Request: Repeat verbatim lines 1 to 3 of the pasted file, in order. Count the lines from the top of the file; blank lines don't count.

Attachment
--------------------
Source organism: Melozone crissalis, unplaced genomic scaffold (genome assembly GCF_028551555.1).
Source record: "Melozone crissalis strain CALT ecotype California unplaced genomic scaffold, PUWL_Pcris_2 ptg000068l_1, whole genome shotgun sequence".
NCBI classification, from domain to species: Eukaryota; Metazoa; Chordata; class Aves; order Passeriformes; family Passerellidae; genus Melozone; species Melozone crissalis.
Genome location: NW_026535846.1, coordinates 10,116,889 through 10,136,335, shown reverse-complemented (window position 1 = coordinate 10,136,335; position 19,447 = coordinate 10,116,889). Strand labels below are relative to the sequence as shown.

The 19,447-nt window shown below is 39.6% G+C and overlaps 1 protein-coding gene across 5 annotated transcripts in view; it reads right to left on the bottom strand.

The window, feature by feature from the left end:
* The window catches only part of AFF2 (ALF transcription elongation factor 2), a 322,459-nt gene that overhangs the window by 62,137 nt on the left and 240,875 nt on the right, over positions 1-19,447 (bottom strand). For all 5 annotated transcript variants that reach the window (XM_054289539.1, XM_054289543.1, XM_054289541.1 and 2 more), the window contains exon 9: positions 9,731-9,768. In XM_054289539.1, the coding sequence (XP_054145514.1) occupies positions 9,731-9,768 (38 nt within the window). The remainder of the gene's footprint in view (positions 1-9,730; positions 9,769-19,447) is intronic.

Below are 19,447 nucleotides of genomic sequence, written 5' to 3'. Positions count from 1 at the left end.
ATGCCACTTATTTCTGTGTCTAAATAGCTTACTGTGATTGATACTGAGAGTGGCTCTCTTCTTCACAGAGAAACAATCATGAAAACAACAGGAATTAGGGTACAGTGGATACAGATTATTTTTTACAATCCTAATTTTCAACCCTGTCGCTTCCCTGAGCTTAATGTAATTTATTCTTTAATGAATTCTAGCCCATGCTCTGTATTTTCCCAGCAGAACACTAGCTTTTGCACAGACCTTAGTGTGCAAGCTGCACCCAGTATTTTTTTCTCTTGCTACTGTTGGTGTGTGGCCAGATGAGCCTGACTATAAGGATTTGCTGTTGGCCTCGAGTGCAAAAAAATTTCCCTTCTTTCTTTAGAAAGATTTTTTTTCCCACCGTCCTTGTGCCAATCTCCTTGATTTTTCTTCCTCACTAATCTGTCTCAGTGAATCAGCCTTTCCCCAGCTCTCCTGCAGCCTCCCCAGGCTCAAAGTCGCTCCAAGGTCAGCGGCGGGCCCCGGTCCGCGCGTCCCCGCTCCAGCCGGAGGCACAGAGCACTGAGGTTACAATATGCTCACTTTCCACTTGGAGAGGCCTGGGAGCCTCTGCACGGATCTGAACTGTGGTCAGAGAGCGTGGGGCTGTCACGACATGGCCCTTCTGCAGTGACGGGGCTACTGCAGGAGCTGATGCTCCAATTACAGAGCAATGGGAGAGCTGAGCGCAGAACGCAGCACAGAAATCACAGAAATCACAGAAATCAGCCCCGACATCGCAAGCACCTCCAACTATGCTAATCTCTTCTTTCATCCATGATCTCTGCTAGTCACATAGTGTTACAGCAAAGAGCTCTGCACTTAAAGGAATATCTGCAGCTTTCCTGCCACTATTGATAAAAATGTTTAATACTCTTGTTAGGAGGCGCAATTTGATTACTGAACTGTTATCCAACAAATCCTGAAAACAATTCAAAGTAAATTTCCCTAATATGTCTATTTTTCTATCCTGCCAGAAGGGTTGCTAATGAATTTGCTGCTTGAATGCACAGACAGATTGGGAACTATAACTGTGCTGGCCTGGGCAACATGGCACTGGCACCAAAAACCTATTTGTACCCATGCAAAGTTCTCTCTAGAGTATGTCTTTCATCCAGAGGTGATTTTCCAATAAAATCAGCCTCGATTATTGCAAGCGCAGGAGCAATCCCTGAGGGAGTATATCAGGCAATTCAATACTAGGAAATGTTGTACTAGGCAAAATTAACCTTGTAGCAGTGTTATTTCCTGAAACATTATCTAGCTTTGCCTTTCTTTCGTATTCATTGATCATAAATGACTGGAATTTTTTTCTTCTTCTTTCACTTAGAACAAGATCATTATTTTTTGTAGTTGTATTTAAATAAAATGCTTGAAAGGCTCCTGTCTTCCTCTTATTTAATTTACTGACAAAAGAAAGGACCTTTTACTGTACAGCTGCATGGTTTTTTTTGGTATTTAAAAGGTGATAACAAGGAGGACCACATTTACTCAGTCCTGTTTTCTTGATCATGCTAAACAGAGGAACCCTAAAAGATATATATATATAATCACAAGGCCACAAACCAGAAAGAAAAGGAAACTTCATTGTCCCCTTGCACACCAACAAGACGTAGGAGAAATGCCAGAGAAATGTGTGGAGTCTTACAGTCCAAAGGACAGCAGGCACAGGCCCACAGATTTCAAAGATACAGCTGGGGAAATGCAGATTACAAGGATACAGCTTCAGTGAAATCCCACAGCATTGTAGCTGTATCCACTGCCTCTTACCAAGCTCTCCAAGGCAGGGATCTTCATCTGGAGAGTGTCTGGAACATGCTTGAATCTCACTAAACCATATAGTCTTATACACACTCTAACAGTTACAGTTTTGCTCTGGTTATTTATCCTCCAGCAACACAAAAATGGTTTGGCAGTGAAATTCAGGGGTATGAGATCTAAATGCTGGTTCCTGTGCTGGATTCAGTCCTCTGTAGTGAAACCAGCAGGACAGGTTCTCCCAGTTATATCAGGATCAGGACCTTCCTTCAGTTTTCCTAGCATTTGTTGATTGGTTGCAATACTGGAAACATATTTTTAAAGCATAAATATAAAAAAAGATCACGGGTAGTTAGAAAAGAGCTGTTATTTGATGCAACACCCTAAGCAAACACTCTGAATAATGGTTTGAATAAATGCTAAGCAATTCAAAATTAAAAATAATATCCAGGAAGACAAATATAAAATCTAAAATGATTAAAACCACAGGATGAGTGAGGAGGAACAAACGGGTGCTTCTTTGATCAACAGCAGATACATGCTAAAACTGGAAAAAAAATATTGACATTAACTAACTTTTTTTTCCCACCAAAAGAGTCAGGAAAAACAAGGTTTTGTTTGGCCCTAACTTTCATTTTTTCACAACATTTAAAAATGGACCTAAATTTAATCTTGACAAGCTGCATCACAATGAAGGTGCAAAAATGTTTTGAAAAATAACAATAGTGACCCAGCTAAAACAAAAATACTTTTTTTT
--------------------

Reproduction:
Source organism: Melozone crissalis, unplaced genomic scaffold (genome assembly GCF_028551555.1).
Source record: "Melozone crissalis strain CALT ecotype California unplaced genomic scaffold, PUWL_Pcris_2 ptg000068l_1, whole genome shotgun sequence".
NCBI classification, from domain to species: Eukaryota; Metazoa; Chordata; class Aves; order Passeriformes; family Passerellidae; genus Melozone; species Melozone crissalis.